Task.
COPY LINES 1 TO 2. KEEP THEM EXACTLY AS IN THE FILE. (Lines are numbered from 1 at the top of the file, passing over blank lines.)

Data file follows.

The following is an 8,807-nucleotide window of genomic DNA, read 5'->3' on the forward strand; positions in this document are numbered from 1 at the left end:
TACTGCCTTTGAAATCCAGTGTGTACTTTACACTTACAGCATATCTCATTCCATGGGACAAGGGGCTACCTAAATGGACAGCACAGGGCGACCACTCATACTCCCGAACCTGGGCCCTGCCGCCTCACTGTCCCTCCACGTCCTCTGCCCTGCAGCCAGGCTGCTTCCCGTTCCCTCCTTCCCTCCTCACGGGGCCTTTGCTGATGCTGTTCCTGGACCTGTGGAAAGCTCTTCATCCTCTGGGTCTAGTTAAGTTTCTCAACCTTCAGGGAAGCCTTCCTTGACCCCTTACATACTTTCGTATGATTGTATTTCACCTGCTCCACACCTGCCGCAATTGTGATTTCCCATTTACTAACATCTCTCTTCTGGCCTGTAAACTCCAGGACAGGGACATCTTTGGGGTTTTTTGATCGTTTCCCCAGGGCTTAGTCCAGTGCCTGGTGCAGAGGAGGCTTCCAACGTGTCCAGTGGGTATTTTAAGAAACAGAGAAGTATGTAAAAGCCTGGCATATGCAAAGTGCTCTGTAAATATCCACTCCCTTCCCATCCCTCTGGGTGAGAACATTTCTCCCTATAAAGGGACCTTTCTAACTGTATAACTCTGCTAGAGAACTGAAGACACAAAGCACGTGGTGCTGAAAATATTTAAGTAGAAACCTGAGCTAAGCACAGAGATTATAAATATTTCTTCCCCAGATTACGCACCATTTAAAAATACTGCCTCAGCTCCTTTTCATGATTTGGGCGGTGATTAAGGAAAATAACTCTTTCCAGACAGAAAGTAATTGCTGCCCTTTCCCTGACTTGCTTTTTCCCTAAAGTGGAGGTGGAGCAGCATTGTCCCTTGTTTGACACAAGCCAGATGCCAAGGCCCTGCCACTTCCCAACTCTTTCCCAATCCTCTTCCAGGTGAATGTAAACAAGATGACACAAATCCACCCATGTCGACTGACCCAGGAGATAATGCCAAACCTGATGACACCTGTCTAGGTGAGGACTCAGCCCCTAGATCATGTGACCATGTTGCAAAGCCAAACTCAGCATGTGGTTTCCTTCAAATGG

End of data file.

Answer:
The following is an 8,807-nucleotide window of genomic DNA, read 5'->3' on the forward strand; positions in this document are numbered from 1 at the left end:
TACTGCCTTTGAAATCCAGTGTGTACTTTACACTTACAGCATATCTCATTCCATGGGACAAGGGGCTACCTAAATGGACAGCACAGGGCGACCACTCATACTCCCGAACCTGGGCCCTGCCGCCTCACTGTCCCTCCACGTCCTCTGCCCTGCAGCCAGGCTGCTTCCCGTTCCCTCCTTCCCTCCTCACGGGGCCTTTGCTGATGCTGTTCCTGGACCTGTGGAAAGCTCTTCATCCTCTGGGTCTAGTTAAGTTTCTCAACCTTCAGGGAAGCCTTCCTTGACCCCTTACATACTTTCGTATGATTGTATTTCACCTGCTCCACACCTGCCGCAATTGTGATTTCCCATTTACTAACATCTCTCTTCTGGCCTGTAAACTCCAGGACAGGGACATCTTTGGGGTTTTTTGATCGTTTCCCCAGGGCTTAGTCCAGTGCCTGGTGCAGAGGAGGCTTCCAACGTGTCCAGTGGGTATTTTAAGAAACAGAGAAGTATGTAAAAGCCTGGCATATGCAAAGTGCTCTGTAAATATCCACTCCCTTCCCATCCCTCTGGGTGAGAACATTTCTCCCTATAAAGGGACCTTTCTAACTGTATAACTCTGCTAGAGAACTGAAGACACAAAGCACGTGGTGCTGAAAATATTTAAGTAGAAACCTGAGCTAAGCACAGAGATTATAAATATTTCTTCCCCAGATTACGCACCATTTAAAAATACTGCCTCAGCTCCTTTTCATGATTTGGGCGGTGATTAAGGAAAATAACTCTTTCCAGACAGAAAGTAATTGCTGCCCTTTCCCTGACTTGCTTTTTCCCTAAAGTGGAGGTGGAGCAGCATTGTCCCTTGTTTGACACAAGCCAGATGCCAAGGCCCTGCCACTTCCCAACTCTTTCCCAATCCTCTTCCAGGTGAATGTAAACAAGATGACACAAATCCACCCATGTCGACTGACCCAGGAGATAATGCCAAACCTGATGACACCTGTCTAGGTGAGGACTCAGCCCCTAGATCATGTGACCATGTTGCAAAGCCAAACTCAGCATGTGGTTTCCTTCAAATGG